Skiers and snowboarders take note: according to the Skin Cancer Foundation, the higher your elevation, the greater your exposure to harmful UV rays. Plus, snow reflects and intensifies sunlight.
Up to 80% of the sun’s rays can penetrate clouds
Just because it’s a cold, cloudy day doesn’t mean you won’t be exposed to the strong UVA rays that cause aging and, potentially, skin cancer.
Melanomas of the scalp and neck make up 6% of all melanomas, but cause 10% of all melanoma deaths
Anyone who’s suffered a scalp burn (and peeling that follows) knows how painful and uncomfortable it can be. The Skin Cancer Foundation points out that melanoma found on the scalp and neck are to blame for one tenth of all melanoma deaths, so if you’re planning on spending the day outdoors, make sure to either cover up with a dark-colored hat, or protect your exposed scalp with SPF lotion of 30 or higher.
There were approximately 2 million new cases of skin cancer in 2012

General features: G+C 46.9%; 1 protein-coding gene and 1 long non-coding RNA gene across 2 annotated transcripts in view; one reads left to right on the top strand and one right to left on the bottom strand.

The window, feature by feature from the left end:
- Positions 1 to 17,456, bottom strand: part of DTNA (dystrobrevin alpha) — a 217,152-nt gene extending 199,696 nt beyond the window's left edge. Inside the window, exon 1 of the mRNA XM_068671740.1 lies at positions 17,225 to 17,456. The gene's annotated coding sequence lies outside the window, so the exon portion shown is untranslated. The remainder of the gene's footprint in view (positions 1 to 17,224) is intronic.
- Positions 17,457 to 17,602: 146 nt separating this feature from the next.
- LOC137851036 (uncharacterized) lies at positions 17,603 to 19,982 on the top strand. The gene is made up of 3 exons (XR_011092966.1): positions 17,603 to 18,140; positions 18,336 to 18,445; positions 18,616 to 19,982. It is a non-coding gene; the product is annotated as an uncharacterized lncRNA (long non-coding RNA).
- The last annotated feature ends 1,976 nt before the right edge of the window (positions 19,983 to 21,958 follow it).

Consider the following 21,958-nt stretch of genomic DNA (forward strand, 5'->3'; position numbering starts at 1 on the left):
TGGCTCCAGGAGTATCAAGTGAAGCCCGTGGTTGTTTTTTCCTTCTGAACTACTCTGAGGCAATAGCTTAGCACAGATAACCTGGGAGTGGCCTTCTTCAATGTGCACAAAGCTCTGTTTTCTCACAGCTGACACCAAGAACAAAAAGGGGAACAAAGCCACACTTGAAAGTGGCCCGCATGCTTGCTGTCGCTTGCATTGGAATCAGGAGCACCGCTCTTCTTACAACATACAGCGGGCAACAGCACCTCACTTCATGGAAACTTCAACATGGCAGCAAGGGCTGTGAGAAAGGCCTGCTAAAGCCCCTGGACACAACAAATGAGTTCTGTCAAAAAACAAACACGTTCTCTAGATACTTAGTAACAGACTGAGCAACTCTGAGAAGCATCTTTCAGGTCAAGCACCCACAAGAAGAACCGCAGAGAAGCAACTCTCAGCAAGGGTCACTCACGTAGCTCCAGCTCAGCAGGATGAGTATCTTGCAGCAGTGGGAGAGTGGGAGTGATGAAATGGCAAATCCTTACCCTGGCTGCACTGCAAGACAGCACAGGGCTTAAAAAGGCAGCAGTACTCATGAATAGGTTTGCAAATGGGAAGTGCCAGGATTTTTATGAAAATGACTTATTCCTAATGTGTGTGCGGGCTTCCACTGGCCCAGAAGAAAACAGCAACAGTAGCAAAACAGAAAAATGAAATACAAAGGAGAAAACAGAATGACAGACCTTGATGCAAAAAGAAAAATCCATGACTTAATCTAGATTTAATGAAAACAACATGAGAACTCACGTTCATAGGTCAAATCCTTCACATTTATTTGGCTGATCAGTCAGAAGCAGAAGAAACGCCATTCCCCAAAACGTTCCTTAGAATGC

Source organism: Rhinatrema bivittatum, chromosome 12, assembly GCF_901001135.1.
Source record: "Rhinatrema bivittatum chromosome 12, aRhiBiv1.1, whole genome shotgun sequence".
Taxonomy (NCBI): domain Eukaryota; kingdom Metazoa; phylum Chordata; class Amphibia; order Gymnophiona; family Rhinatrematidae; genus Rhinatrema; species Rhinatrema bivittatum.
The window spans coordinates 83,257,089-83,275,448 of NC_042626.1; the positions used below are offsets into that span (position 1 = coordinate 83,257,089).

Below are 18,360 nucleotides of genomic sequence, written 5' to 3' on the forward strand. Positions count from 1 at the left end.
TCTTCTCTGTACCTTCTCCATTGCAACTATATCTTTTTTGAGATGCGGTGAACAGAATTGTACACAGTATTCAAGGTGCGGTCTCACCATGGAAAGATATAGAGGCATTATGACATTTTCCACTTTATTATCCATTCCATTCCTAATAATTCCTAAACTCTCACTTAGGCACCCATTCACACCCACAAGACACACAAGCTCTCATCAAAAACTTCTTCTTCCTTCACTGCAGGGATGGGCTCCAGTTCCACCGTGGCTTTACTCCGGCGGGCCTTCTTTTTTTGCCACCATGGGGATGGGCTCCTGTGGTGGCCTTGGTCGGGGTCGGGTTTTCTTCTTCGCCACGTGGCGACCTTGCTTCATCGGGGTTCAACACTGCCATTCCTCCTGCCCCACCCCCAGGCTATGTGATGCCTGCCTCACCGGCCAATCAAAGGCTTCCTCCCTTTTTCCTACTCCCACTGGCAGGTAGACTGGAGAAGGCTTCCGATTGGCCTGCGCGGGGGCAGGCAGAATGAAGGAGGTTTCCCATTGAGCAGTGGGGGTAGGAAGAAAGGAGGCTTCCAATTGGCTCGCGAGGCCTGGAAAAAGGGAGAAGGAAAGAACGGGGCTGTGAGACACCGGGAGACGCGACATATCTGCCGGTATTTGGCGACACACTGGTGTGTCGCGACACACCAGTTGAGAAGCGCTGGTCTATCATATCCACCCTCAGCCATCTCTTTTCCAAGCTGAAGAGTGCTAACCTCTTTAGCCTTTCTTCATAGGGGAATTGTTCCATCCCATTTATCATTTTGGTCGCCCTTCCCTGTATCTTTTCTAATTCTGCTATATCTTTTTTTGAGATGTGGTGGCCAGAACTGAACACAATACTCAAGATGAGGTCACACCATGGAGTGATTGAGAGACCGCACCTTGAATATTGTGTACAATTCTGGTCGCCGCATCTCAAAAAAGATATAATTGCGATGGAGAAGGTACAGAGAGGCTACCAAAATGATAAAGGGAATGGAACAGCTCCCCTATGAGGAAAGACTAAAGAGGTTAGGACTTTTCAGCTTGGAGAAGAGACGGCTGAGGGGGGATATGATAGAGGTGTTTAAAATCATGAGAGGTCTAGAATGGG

The truth is, skin cancer can affect anyone, regardless of skin color. Making sunscreen a part of your daily routine is the easiest thing you can do to protect yourself.
Wearing sunscreen can slow the aging process by 24%
This last one isn’t scary; it’s just cool. A 2013 study found that test subjects who used sunscreen daily decreased the speed of the skin’s aging process by 24% compared to the group that did not. So if the health benefits aren’t enough to motivate you to wear SPF, let its anti-aging properties persuade you!
Content adapted from Birchbox Magazine Article – January 2014